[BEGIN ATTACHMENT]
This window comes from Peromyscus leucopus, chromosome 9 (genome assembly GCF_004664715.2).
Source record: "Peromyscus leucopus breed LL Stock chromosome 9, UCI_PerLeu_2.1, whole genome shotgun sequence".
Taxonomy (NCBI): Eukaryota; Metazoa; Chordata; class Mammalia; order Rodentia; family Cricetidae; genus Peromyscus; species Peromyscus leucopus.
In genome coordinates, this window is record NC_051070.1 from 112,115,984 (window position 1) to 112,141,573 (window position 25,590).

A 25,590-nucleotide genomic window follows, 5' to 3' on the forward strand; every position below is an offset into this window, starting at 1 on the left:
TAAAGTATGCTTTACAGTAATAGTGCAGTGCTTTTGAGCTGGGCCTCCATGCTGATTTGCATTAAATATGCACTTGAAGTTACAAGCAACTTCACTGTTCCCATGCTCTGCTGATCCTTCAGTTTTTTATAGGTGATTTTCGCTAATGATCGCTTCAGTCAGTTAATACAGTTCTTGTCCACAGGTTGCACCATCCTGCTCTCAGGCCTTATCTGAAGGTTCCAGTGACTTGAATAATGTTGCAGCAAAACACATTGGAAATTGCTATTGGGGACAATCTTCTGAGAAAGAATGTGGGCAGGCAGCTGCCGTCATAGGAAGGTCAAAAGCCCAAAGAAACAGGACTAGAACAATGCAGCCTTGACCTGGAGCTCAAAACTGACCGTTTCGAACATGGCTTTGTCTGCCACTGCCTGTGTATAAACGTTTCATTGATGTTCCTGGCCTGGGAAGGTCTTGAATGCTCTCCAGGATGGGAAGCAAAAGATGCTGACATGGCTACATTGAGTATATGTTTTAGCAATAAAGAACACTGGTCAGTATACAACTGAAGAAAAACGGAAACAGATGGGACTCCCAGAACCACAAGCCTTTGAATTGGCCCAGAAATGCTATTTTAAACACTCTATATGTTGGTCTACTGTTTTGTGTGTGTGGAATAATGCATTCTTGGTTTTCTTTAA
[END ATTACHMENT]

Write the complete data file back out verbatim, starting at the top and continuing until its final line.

This window comes from Peromyscus leucopus, chromosome 9 (genome assembly GCF_004664715.2).
Source record: "Peromyscus leucopus breed LL Stock chromosome 9, UCI_PerLeu_2.1, whole genome shotgun sequence".
Taxonomy (NCBI): Eukaryota; Metazoa; Chordata; class Mammalia; order Rodentia; family Cricetidae; genus Peromyscus; species Peromyscus leucopus.
In genome coordinates, this window is record NC_051070.1 from 112,115,984 (window position 1) to 112,141,573 (window position 25,590).

A 25,590-nucleotide genomic window follows, 5' to 3' on the forward strand; every position below is an offset into this window, starting at 1 on the left:
TAAAGTATGCTTTACAGTAATAGTGCAGTGCTTTTGAGCTGGGCCTCCATGCTGATTTGCATTAAATATGCACTTGAAGTTACAAGCAACTTCACTGTTCCCATGCTCTGCTGATCCTTCAGTTTTTTATAGGTGATTTTCGCTAATGATCGCTTCAGTCAGTTAATACAGTTCTTGTCCACAGGTTGCACCATCCTGCTCTCAGGCCTTATCTGAAGGTTCCAGTGACTTGAATAATGTTGCAGCAAAACACATTGGAAATTGCTATTGGGGACAATCTTCTGAGAAAGAATGTGGGCAGGCAGCTGCCGTCATAGGAAGGTCAAAAGCCCAAAGAAACAGGACTAGAACAATGCAGCCTTGACCTGGAGCTCAAAACTGACCGTTTCGAACATGGCTTTGTCTGCCACTGCCTGTGTATAAACGTTTCATTGATGTTCCTGGCCTGGGAAGGTCTTGAATGCTCTCCAGGATGGGAAGCAAAAGATGCTGACATGGCTACATTGAGTATATGTTTTAGCAATAAAGAACACTGGTCAGTATACAACTGAAGAAAAACGGAAACAGATGGGACTCCCAGAACCACAAGCCTTTGAATTGGCCCAGAAATGCTATTTTAAACACTCTATATGTTGGTCTACTGTTTTGTGTGTGTGGAATAATGCATTCTTGGTTTTCTTTAA